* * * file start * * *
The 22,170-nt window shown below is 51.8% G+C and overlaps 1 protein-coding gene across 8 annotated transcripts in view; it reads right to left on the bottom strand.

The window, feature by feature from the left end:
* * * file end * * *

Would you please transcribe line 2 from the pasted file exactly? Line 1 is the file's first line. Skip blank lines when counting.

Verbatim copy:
The window, feature by feature from the left end: